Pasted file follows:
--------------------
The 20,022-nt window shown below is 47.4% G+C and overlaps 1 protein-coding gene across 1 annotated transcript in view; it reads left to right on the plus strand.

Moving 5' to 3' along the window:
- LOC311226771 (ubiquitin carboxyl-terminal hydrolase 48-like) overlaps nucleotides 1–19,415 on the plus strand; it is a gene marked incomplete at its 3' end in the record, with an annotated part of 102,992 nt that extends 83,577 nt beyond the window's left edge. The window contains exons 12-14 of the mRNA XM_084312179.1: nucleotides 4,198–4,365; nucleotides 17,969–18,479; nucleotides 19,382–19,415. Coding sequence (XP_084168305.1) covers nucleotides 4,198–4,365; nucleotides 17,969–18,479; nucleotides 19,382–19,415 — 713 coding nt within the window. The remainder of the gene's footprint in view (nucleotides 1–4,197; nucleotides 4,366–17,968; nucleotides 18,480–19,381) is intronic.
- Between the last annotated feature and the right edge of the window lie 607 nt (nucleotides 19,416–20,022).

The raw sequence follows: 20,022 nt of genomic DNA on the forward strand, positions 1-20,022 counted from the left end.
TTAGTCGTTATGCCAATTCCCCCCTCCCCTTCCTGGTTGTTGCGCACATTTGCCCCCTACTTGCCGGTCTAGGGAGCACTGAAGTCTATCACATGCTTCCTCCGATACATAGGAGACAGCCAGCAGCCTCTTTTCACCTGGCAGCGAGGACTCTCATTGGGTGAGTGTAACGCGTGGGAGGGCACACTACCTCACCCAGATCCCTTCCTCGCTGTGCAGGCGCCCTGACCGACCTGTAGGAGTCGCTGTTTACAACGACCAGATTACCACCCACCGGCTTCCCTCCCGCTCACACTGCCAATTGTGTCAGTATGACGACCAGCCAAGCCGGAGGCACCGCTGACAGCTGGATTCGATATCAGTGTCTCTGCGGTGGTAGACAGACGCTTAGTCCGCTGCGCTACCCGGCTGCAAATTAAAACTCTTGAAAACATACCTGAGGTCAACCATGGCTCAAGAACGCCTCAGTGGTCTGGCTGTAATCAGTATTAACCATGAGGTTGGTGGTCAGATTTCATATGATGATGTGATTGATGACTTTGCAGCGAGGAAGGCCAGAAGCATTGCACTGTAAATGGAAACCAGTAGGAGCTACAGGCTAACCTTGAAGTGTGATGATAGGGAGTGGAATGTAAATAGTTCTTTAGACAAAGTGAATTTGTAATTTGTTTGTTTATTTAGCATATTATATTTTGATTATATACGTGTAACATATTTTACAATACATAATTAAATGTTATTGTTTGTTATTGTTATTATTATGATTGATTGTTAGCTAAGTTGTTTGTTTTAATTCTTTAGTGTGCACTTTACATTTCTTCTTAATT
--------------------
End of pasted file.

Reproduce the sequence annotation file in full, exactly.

The 20,022-nt window shown below is 47.4% G+C and overlaps 1 protein-coding gene across 1 annotated transcript in view; it reads left to right on the plus strand.

Moving 5' to 3' along the window:
- LOC311226771 (ubiquitin carboxyl-terminal hydrolase 48-like) overlaps nucleotides 1–19,415 on the plus strand; it is a gene marked incomplete at its 3' end in the record, with an annotated part of 102,992 nt that extends 83,577 nt beyond the window's left edge. The window contains exons 12-14 of the mRNA XM_084312179.1: nucleotides 4,198–4,365; nucleotides 17,969–18,479; nucleotides 19,382–19,415. Coding sequence (XP_084168305.1) covers nucleotides 4,198–4,365; nucleotides 17,969–18,479; nucleotides 19,382–19,415 — 713 coding nt within the window. The remainder of the gene's footprint in view (nucleotides 1–4,197; nucleotides 4,366–17,968; nucleotides 18,480–19,381) is intronic.
- Between the last annotated feature and the right edge of the window lie 607 nt (nucleotides 19,416–20,022).

The raw sequence follows: 20,022 nt of genomic DNA on the forward strand, positions 1-20,022 counted from the left end.
TTAGTCGTTATGCCAATTCCCCCCTCCCCTTCCTGGTTGTTGCGCACATTTGCCCCCTACTTGCCGGTCTAGGGAGCACTGAAGTCTATCACATGCTTCCTCCGATACATAGGAGACAGCCAGCAGCCTCTTTTCACCTGGCAGCGAGGACTCTCATTGGGTGAGTGTAACGCGTGGGAGGGCACACTACCTCACCCAGATCCCTTCCTCGCTGTGCAGGCGCCCTGACCGACCTGTAGGAGTCGCTGTTTACAACGACCAGATTACCACCCACCGGCTTCCCTCCCGCTCACACTGCCAATTGTGTCAGTATGACGACCAGCCAAGCCGGAGGCACCGCTGACAGCTGGATTCGATATCAGTGTCTCTGCGGTGGTAGACAGACGCTTAGTCCGCTGCGCTACCCGGCTGCAAATTAAAACTCTTGAAAACATACCTGAGGTCAACCATGGCTCAAGAACGCCTCAGTGGTCTGGCTGTAATCAGTATTAACCATGAGGTTGGTGGTCAGATTTCATATGATGATGTGATTGATGACTTTGCAGCGAGGAAGGCCAGAAGCATTGCACTGTAAATGGAAACCAGTAGGAGCTACAGGCTAACCTTGAAGTGTGATGATAGGGAGTGGAATGTAAATAGTTCTTTAGACAAAGTGAATTTGTAATTTGTTTGTTTATTTAGCATATTATATTTTGATTATATACGTGTAACATATTTTACAATACATAATTAAATGTTATTGTTTGTTATTGTTATTATTATGATTGATTGTTAGCTAAGTTGTTTGTTTTAATTCTTTAGTGTGCACTTTACATTTCTTCTTAATT